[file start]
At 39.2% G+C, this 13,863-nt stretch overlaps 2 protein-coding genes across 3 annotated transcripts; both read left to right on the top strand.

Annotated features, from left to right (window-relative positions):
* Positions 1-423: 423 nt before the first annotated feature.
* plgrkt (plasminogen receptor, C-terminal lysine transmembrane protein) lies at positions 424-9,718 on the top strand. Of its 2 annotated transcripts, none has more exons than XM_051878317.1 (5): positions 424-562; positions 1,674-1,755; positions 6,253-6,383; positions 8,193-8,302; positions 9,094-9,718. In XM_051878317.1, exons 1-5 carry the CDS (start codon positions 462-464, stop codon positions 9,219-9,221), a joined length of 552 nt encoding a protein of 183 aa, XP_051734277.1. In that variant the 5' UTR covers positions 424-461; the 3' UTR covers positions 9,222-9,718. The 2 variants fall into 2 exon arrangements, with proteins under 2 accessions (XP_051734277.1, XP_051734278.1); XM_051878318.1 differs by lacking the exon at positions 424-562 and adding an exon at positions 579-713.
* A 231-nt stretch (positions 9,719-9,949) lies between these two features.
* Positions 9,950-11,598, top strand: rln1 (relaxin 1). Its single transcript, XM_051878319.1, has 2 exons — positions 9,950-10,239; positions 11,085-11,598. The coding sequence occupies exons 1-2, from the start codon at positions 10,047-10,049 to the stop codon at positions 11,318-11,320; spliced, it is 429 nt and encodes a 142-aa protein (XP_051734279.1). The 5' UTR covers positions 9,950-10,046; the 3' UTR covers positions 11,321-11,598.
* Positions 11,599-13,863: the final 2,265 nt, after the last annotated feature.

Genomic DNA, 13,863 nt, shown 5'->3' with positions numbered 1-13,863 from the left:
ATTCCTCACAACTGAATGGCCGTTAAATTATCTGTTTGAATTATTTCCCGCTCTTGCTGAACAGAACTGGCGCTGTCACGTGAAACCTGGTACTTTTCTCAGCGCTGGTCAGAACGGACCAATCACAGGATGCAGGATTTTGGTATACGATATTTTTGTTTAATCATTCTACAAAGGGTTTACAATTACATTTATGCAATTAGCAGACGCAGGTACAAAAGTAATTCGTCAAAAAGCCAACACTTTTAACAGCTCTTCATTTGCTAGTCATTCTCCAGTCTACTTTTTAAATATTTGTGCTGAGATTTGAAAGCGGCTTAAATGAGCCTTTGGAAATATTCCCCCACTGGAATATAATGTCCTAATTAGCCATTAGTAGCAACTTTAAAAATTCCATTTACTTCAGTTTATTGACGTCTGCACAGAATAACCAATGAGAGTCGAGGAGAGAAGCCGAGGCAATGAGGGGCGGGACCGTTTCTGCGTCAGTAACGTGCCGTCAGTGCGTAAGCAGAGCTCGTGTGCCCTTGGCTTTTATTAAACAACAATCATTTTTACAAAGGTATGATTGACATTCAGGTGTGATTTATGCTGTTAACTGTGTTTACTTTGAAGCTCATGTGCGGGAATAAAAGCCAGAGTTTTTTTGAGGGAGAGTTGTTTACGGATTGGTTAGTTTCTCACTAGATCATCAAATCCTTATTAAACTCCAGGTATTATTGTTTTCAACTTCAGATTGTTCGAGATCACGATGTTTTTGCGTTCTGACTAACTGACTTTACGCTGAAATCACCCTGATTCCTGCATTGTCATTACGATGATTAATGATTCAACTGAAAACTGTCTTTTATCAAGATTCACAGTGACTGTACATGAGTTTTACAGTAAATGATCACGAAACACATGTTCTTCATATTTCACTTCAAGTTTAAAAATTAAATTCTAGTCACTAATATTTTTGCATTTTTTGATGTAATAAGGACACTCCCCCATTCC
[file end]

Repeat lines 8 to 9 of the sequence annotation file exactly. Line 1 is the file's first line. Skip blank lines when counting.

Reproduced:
Genomic DNA, 13,863 nt, shown 5'->3' with positions numbered 1-13,863 from the left:
ATTCCTCACAACTGAATGGCCGTTAAATTATCTGTTTGAATTATTTCCCGCTCTTGCTGAACAGAACTGGCGCTGTCACGTGAAACCTGGTACTTTTCTCAGCGCTGGTCAGAACGGACCAATCACAGGATGCAGGATTTTGGTATACGATATTTTTGTTTAATCATTCTACAAAGGGTTTACAATTACATTTATGCAATTAGCAGACGCAGGTACAAAAGTAATTCGTCAAAAAGCCAACACTTTTAACAGCTCTTCATTTGCTAGTCATTCTCCAGTCTACTTTTTAAATATTTGTGCTGAGATTTGAAAGCGGCTTAAATGAGCCTTTGGAAATATTCCCCCACTGGAATATAATGTCCTAATTAGCCATTAGTAGCAACTTTAAAAATTCCATTTACTTCAGTTTATTGACGTCTGCACAGAATAACCAATGAGAGTCGAGGAGAGAAGCCGAGGCAATGAGGGGCGGGACCGTTTCTGCGTCAGTAACGTGCCGTCAGTGCGTAAGCAGAGCTCGTGTGCCCTTGGCTTTTATTAAACAACAATCATTTTTACAAAGGTATGATTGACATTCAGGTGTGATTTATGCTGTTAACTGTGTTTACTTTGAAGCTCATGTGCGGGAATAAAAGCCAGAGTTTTTTTGAGGGAGAGTTGTTTACGGATTGGTTAGTTTCTCACTAGATCATCAAATCCTTATTAAACTCCAGGTATTATTGTTTTCAACTTCAGATTGTTCGAGATCACGATGTTTTTGCGTTCTGACTAACTGACTTTACGCTGAAATCACCCTGATTCCTGCATTGTCATTACGATGATTAATGATTCAACTGAAAACTGTCTTTTATCAAGATTCACAGTGACTGTACATGAGTTTTACAGTAAATGATCACGAAACACATGTTCTTCATATTTCACTTCAAGTTTAAAAATTAAATTCTAGTCACTAATATTTTTGCATTTTTTGATGTAATAAGGACACTCCCCCATTCC